An FBI intelligence report distributed by the Washington, D.C. Joint Terrorism Task Force, obtained by the Blotter on ABCNews.com, says the illegal ring has been bringing Iraqis across the border illegally for more than a year.
Some reporter should investigate this, or something.
Still, the way Bensman discusses this, it sounds as though we'd need regime change in most of Latin America to put a stop to it. The FBI will probably announce some high-profile arrests, or not, depending on how the political fallout vis-a-vis the war is calculated, and then others will rush in to provide this highly lucrative service.
July 13, 2007
Tood Bensman Radio Interview
July 12, 2007
A Test On Immigration
Proponents of stricter enforcement of laws against hiring illegals often argue that this will result in "self-deportation." In other words, large numbers of illegals will pick themselves up and leave a place where things always get better to go back to a place where things never seem to.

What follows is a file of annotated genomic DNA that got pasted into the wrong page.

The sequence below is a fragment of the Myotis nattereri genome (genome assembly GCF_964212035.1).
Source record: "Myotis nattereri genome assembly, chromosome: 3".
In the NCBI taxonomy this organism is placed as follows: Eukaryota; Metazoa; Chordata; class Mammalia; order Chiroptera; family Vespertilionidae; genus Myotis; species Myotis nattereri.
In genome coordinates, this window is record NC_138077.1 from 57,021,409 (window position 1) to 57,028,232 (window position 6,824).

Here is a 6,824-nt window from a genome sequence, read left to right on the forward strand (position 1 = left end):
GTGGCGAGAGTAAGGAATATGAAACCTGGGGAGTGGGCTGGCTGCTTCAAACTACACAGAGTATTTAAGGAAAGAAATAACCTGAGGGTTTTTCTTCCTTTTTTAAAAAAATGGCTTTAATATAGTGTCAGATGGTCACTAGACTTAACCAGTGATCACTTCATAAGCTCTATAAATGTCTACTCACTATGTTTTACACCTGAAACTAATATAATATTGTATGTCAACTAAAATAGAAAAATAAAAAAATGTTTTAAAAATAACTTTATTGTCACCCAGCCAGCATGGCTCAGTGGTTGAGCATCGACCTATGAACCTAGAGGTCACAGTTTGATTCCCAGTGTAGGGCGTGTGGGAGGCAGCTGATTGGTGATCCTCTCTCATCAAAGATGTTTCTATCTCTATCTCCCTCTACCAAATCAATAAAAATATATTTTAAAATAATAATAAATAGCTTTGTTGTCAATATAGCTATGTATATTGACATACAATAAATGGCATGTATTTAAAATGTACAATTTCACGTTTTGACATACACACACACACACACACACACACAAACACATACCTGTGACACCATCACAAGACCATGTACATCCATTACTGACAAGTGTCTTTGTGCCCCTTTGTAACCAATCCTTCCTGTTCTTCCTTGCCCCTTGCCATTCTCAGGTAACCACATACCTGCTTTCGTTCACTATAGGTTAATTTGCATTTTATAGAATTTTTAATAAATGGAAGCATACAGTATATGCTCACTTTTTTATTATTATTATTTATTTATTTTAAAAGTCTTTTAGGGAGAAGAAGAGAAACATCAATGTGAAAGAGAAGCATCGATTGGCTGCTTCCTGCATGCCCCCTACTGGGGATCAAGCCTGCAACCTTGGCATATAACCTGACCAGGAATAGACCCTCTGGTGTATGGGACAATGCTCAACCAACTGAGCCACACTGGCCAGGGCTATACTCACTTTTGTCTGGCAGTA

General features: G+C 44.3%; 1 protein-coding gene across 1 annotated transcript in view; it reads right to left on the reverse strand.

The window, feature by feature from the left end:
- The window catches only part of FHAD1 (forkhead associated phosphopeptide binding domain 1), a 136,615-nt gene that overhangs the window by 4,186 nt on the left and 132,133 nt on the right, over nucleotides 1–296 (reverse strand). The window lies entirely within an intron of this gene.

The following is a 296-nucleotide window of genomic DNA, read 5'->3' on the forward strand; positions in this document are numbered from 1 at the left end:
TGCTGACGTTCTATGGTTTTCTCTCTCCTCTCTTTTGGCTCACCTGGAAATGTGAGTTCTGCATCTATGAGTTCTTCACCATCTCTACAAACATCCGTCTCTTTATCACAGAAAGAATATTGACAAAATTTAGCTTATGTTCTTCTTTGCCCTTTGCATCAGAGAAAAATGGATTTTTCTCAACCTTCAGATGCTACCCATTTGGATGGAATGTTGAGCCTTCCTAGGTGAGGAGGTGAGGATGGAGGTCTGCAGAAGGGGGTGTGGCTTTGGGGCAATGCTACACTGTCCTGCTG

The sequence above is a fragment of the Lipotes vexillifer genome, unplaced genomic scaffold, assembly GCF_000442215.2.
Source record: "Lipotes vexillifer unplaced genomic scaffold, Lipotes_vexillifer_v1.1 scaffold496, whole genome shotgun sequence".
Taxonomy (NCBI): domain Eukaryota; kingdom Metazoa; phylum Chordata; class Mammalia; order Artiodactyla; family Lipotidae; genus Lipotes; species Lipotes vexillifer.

Now, we may have a chance to put this to the test. The Wall Street Journal's Economics Blog reports that four researchers from Deutsche Bank believe that, a year and a half into the housing slump, builders have laid off as many as 500,000 illegal aliens.
The title of the post, "Report Illegal Hispanics Bear Housing Slump Brunt," recalls "World Ends, Women, Minorities Hardest Hit," but the point is clear. 500,000 jobs lost translates to just over a 4 percentage point increase in the unemployment rate for illegals, assuming 12 million illegals in the country. It's not 1930, but it's also not